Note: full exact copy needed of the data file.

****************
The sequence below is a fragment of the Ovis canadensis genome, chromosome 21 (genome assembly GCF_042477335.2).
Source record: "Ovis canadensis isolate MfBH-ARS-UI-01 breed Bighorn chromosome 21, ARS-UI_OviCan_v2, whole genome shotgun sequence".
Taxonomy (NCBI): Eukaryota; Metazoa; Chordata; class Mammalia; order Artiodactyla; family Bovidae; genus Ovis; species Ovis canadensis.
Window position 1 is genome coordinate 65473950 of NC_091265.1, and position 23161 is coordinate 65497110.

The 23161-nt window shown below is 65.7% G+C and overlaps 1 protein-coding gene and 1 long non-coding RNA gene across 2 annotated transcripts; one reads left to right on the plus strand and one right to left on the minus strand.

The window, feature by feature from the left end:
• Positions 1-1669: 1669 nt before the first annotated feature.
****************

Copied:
The sequence below is a fragment of the Ovis canadensis genome, chromosome 21 (genome assembly GCF_042477335.2).
Source record: "Ovis canadensis isolate MfBH-ARS-UI-01 breed Bighorn chromosome 21, ARS-UI_OviCan_v2, whole genome shotgun sequence".
Taxonomy (NCBI): Eukaryota; Metazoa; Chordata; class Mammalia; order Artiodactyla; family Bovidae; genus Ovis; species Ovis canadensis.
Window position 1 is genome coordinate 65473950 of NC_091265.1, and position 23161 is coordinate 65497110.

The 23161-nt window shown below is 65.7% G+C and overlaps 1 protein-coding gene and 1 long non-coding RNA gene across 2 annotated transcripts; one reads left to right on the plus strand and one right to left on the minus strand.

The window, feature by feature from the left end:
• Positions 1-1669: 1669 nt before the first annotated feature.